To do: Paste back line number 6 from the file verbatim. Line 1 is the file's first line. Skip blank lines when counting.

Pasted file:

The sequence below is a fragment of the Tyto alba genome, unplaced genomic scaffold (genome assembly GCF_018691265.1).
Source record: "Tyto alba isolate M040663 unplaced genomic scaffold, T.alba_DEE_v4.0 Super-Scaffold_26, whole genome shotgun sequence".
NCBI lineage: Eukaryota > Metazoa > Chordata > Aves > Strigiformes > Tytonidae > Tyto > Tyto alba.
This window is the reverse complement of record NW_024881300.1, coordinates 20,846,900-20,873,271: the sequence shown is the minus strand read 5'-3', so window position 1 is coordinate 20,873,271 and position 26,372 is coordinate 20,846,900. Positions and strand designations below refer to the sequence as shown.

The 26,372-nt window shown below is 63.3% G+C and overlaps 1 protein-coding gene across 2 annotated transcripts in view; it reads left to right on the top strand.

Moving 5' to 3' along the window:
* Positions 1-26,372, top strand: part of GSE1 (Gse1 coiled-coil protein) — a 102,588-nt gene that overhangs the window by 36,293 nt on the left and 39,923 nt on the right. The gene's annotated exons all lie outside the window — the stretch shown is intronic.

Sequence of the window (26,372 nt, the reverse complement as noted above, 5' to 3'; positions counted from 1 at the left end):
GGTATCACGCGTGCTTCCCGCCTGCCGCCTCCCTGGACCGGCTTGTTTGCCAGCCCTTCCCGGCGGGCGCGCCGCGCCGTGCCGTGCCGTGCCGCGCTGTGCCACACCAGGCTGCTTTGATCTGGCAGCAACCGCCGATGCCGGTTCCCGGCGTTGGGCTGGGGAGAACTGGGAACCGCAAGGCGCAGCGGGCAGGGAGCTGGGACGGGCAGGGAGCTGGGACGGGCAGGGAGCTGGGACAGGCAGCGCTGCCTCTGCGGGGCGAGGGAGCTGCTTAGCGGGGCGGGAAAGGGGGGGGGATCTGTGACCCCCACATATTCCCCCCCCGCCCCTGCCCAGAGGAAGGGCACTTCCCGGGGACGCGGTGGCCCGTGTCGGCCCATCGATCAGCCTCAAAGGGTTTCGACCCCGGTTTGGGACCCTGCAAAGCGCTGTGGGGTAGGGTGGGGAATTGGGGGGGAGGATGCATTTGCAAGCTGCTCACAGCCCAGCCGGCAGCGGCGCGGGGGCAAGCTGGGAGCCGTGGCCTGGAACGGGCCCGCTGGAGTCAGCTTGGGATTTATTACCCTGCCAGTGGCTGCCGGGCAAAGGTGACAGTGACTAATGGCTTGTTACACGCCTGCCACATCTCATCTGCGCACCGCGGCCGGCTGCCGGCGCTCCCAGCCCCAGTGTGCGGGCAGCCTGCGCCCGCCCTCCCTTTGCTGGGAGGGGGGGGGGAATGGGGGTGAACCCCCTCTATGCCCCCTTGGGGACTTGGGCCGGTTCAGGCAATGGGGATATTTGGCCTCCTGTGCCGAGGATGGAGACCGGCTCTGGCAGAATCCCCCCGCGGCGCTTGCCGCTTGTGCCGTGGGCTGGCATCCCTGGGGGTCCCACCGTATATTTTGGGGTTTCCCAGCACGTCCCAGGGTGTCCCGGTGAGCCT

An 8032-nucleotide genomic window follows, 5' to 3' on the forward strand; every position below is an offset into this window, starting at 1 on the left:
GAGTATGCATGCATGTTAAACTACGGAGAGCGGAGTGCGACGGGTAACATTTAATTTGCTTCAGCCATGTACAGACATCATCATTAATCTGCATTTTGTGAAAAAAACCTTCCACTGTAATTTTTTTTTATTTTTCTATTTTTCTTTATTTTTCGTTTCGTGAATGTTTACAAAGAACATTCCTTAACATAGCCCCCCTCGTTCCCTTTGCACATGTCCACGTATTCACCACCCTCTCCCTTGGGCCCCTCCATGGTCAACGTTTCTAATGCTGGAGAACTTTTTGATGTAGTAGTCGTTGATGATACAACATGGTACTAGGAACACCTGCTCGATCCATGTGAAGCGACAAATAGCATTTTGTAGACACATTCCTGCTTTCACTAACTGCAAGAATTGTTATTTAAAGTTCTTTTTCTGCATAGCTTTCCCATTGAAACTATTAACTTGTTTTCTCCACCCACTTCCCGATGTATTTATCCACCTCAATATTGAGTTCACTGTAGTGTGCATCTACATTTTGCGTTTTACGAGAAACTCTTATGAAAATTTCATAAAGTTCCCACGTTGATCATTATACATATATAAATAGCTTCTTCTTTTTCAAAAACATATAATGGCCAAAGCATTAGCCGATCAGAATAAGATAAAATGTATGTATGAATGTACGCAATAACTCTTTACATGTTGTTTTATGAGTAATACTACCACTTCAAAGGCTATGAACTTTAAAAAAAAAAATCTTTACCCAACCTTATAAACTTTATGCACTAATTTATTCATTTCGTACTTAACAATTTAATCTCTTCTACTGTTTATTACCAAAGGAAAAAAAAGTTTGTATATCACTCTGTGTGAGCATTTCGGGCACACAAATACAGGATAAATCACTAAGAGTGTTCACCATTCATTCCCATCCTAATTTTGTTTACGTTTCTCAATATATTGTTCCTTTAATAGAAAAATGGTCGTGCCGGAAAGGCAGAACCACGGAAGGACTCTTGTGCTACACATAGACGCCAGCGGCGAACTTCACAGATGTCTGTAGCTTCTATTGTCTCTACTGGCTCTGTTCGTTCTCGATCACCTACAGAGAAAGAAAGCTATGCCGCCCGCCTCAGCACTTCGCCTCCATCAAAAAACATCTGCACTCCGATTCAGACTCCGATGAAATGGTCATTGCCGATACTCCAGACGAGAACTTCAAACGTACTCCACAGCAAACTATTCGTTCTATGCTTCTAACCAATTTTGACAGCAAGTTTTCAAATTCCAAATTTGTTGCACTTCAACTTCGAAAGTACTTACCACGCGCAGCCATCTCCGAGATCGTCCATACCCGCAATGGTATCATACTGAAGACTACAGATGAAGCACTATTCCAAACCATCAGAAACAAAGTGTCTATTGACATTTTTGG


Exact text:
Moving 5' to 3' along the window: